"Do Women Deliberate with a Distinctive Voice? How Decision Rules and Group Gender Composition Affect the Content of Deliberation"
2012 Christopher Karpowitz, Brigham Young University
"Do Women Deliberate with a Distinctive Voice? How Decision Rules and Group Gender Composition Affect the Content of Deliberation"
2011 Kevin Arceneaux, Temple University
"Does Media Fragmentation Produce Mass Polarization? Selective Exposure and a New Era of Minimal Effects
2011 Martin Johnson, University of California, Riverside
"Does Media Fragmentation Produce Mass Polarization? Selective Exposure and a New Era of Minimal Effects"
2010 Jamie Druckman,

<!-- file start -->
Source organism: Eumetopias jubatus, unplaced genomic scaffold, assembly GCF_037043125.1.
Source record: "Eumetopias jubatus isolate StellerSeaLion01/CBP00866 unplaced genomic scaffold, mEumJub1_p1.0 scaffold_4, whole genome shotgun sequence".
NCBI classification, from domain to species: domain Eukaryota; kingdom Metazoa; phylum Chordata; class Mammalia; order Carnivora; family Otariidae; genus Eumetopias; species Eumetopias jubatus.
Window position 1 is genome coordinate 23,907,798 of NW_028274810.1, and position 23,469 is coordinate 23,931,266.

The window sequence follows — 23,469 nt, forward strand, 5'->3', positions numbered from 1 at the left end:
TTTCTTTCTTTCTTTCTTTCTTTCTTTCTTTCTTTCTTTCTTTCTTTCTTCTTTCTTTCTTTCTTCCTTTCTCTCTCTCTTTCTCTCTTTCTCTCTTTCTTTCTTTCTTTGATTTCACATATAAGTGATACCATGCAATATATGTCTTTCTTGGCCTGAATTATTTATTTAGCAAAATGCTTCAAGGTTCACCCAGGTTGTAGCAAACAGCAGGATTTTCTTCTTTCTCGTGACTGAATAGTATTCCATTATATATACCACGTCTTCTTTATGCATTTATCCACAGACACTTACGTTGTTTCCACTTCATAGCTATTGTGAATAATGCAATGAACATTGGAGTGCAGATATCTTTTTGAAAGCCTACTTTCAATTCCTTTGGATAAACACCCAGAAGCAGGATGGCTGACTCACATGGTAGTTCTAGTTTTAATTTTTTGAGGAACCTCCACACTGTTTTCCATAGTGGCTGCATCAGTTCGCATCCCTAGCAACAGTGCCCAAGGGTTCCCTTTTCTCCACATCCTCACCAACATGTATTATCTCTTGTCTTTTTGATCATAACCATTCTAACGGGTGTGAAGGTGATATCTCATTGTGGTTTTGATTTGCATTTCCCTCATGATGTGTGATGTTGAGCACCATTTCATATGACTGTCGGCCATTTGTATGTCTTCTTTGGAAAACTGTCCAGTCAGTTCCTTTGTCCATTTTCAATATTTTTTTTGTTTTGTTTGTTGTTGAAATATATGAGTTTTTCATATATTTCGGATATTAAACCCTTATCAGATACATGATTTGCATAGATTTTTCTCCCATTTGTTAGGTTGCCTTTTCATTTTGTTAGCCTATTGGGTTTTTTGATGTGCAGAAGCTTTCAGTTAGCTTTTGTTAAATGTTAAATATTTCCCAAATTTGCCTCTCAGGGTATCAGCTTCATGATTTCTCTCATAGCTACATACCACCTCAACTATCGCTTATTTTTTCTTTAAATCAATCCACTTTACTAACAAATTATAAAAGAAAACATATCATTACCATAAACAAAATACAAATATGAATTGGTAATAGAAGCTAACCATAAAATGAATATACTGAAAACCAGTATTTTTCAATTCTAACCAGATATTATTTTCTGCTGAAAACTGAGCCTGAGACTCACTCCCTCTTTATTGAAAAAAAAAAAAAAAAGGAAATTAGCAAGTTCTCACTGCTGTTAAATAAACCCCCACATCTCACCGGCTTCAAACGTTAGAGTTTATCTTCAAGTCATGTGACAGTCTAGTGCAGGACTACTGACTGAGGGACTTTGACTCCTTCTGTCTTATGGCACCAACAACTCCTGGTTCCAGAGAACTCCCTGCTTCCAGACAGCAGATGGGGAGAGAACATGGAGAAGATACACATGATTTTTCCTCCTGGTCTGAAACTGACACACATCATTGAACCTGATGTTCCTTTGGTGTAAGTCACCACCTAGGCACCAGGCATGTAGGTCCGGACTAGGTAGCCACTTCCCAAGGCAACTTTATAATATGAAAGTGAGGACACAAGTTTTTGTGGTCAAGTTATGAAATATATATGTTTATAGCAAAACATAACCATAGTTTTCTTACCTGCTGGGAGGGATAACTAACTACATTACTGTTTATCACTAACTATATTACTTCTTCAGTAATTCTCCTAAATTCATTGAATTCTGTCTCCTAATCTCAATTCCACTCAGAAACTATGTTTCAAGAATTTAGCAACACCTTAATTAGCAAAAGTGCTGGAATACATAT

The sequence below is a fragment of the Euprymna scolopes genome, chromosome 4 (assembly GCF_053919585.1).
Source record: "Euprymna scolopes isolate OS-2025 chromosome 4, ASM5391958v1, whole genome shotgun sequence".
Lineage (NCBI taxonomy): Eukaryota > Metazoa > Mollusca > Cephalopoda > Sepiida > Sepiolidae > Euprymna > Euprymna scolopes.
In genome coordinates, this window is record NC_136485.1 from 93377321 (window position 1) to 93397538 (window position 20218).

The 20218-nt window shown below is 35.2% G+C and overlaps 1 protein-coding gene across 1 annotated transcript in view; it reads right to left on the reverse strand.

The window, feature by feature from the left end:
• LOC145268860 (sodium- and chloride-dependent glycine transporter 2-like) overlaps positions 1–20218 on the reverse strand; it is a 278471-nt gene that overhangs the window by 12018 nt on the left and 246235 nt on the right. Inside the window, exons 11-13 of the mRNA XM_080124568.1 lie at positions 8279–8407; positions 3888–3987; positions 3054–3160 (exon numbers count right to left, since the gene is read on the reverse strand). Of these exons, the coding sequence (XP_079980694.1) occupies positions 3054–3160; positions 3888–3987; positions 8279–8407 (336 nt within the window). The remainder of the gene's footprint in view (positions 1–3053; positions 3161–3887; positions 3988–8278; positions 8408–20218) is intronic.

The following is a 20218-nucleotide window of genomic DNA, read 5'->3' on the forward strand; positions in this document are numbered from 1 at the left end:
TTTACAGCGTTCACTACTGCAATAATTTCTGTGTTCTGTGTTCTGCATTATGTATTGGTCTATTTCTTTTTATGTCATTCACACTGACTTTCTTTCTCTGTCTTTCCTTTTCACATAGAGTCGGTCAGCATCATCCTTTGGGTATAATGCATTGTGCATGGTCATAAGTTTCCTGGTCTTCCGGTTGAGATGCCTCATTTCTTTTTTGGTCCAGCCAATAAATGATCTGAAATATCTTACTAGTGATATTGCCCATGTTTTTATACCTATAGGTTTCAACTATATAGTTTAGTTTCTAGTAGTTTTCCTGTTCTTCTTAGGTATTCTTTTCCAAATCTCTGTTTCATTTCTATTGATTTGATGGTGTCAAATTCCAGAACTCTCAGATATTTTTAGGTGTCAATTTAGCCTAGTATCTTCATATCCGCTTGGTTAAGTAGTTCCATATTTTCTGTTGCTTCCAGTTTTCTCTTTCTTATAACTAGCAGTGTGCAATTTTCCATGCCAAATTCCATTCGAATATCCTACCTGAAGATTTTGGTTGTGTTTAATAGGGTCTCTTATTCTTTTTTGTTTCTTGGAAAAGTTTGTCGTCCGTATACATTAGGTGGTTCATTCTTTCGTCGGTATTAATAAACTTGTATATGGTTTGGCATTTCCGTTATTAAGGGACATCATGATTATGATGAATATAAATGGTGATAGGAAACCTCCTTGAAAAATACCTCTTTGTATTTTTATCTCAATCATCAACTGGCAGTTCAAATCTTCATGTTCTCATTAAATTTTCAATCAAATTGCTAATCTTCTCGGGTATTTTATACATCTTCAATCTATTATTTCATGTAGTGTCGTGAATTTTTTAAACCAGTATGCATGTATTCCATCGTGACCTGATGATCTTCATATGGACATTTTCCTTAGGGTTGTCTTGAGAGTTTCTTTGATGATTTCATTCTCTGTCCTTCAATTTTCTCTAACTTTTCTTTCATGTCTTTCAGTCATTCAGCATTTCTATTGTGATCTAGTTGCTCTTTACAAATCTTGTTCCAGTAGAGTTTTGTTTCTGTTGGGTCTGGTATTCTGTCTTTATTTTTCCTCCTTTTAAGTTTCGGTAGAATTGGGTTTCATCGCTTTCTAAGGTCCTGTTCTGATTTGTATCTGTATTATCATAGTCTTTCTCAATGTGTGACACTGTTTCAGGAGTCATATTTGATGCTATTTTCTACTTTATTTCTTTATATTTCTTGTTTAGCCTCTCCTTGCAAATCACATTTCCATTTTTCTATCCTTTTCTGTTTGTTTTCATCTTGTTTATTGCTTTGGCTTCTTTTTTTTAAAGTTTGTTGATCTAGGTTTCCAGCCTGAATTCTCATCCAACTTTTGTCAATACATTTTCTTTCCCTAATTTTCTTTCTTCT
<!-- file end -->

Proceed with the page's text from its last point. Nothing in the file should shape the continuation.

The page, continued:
“Timeless Strategy Meets New Medium: Going Negative on Congressional Campaign Websites, 2002-2006.”
2010  Martin Kifer 
“Timeless Strategy Meets New Medium: Going Negative on Congressional Campaign Websites, 2002-2006.”
2010 Michael Parkin  
“Timeless Strategy Meets New Medium: Going Negative on Congressional Campaign Websites, 2002-2006.”
2009 Scott Althaus, University of Illinois, Urbana-Champaign
"Uplifting Manhood to Wonderful Heights: Newspaper Framing of Casualties from World War One to Gulf War Two"
2009 Christopher Tiwald, University of Illinois, Urbana-Champaign
"Uplifting Manhood to Wonderful Heights: Newspaper Framing Casulties from World War One to Gulf War Two"
2009 Svitlana Chernykh, University of Illinois, Urbana-Champaign
"Uplifting Manhood to Wonderful Heights: Newspaper Framing Casulaties from World War One to Gulf War Two"
2009 David Hendry, University of Illinois, Urbana-Champaign
"Uplifting Manhood to Wonderful Heights: Newspaper Framing of Casualties from World War One to Gulf War Two"
2009 Sergio Wals, University of Illinois, Urbana-Champaign